New collective agreement signed for journalists
In April 2002, following two months of tension, a series of strikes and difficult negotiations, the Athens Daily Newspaper Journalists' Union (ESIEA) and the Association of Athens Daily Newspaper Owners (EIIEA) concluded a new collective agreement for journalists. The one-year agreement provides for pay increases, a five-day normal working week and protection against collective redundancies.
On 10 April 2002, in a climate of tension generated by one 48-hour and two 24-hour strikes in February and March 2002 (GR0203101F) and the difficult negotiations between the two sides, the the Athens Daily Newspaper Journalists' Union (ESIEA) and the Association of Athens Daily Newspaper Owners (EIIEA) finally concluded a new collective agreement for journalists. The agreement, which applies retroactively from 1 January 2002 to 31 December 2002, sets the pay and terms and conditions of employment for the journalists belonging to ESIEA who are employed by member daily newspapers of EIIEA. Although it differs significantly from ESIEA's initial demands and falls short of the 'good practice' collective agreement signed on 4 March 2002 between ESIEA and the ALTER television channel (GR0203101F), the new agreement is considered by the union to be satisfactory in present conditions.
The pay part of the agreement increases monthly salaries of up to EUR 2,070 as of December 2001 by 6%. This increase affects salaries exclusive of pay for overtime, Sundays, days off or night work (wherever night work is paid separately). Salaries higher than EUR 2,070 are increased by EUR 124.20 per month; however, people hired after 1 August 2001 are not entitled to the increases.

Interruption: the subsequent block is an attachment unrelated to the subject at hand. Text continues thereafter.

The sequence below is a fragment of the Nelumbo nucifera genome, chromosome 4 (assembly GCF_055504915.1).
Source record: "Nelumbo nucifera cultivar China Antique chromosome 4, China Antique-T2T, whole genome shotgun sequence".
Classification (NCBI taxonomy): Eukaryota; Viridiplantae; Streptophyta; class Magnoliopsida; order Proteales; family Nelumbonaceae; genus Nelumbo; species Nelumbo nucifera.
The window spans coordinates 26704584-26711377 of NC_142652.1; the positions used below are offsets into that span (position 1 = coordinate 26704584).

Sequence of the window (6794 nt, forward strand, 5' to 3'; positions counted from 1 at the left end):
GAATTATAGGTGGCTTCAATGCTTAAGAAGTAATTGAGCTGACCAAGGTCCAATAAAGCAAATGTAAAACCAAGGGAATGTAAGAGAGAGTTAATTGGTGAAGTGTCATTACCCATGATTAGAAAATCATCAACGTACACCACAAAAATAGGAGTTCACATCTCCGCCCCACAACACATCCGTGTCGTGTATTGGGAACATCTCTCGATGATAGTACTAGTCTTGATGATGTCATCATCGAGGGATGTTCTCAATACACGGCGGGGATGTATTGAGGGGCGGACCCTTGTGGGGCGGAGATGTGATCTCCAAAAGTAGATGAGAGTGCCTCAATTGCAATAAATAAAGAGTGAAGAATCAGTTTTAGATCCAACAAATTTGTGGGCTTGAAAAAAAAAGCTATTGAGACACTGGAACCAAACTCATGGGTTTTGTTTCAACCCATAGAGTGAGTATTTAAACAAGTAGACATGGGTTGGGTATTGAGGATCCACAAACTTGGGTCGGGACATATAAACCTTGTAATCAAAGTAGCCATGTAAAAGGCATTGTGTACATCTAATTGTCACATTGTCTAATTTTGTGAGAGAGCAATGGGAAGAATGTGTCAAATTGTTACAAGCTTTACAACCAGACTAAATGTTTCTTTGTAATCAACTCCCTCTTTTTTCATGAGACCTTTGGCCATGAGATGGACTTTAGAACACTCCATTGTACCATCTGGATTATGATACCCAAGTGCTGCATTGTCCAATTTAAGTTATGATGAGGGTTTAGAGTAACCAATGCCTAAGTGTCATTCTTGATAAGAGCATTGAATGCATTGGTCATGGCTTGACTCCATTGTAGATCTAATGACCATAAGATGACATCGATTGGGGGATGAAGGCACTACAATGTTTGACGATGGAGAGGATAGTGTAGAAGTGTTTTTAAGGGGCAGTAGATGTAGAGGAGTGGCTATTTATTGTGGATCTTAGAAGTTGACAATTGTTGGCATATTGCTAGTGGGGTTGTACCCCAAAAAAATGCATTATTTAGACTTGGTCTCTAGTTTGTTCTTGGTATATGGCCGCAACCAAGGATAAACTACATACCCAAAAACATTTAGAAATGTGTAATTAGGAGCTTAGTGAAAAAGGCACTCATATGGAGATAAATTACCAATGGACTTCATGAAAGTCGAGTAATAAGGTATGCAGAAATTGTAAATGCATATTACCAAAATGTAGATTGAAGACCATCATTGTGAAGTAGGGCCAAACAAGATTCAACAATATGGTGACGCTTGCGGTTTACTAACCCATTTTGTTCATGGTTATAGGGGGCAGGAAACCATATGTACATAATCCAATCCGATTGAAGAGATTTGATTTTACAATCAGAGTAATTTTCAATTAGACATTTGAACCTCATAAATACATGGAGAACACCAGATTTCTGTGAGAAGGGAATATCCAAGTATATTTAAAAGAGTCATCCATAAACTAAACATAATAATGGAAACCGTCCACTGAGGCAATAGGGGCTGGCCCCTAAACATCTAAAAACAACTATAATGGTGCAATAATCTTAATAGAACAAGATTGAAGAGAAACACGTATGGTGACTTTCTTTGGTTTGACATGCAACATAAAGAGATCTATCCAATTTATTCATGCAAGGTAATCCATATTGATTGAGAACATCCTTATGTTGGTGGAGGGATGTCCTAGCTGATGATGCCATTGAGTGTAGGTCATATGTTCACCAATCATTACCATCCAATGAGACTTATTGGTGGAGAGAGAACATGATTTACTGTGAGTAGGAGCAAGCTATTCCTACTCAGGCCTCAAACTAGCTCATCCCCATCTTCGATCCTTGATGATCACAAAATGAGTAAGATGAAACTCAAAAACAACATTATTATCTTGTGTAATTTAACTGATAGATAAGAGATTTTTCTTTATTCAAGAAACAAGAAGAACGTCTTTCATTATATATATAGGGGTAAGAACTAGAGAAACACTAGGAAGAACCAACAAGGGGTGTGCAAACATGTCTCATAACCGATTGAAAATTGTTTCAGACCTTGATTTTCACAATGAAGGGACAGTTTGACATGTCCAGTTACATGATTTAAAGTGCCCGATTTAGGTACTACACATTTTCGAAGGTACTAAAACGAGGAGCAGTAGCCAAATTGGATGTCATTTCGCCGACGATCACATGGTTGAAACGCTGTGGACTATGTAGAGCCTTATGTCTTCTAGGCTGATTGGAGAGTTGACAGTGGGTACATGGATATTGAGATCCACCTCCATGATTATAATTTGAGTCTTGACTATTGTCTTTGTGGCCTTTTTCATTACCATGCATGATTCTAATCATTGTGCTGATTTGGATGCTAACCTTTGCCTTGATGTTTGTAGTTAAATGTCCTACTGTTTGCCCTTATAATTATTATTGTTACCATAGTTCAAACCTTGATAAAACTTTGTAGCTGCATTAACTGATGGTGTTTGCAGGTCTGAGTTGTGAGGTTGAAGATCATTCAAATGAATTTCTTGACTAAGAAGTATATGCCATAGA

The most important non-pay provisions of the agreement relate to the five-day week and protection from collective redundancies. The new accord provides for a five-day working week for the journalist members of the ESIEA. If journalists work a sixth day, they are entitled to an extra day's pay, paid at a higher rate to be determined following negotiations between the two sides. Otherwise they will take one day of rest on the next working day, unless another day has been agreed upon. In the negotiations to set the enhanced pay rate for work on the sixth day, which must be concluded by 30 May 2002, the particular circumstances of newspapers' morning and evening editions are to be taken into consideration. When concluded, the agreement on the enhanced pay rate will take effect retroactively from 1 January 2002.
With regard to collective redundancies, the employers' side has undertaken to refrain from collective dismissals of journalists and to observe the legislation governing labour relations. In addition, article 8 of the 2001 collective agreement will remains in force. This provides that no change in ownership of a newspaper will have an effect on journalists' labour relations, and their employment relationship will not be considered to have been interrupted.
Finally, in the framework of the dialogue between them, the two sides have undertaken to agree upon and sign a joint text setting out 'basic normative principles' to govern the practice of journalism. Following mutual agreement, these principles will be binding on both sides.
In a statement released on 2 April 2002, EIIEA said that a special joint committee would examine the issues of intellectual property and the supply of labour for the magazine sections of newspapers.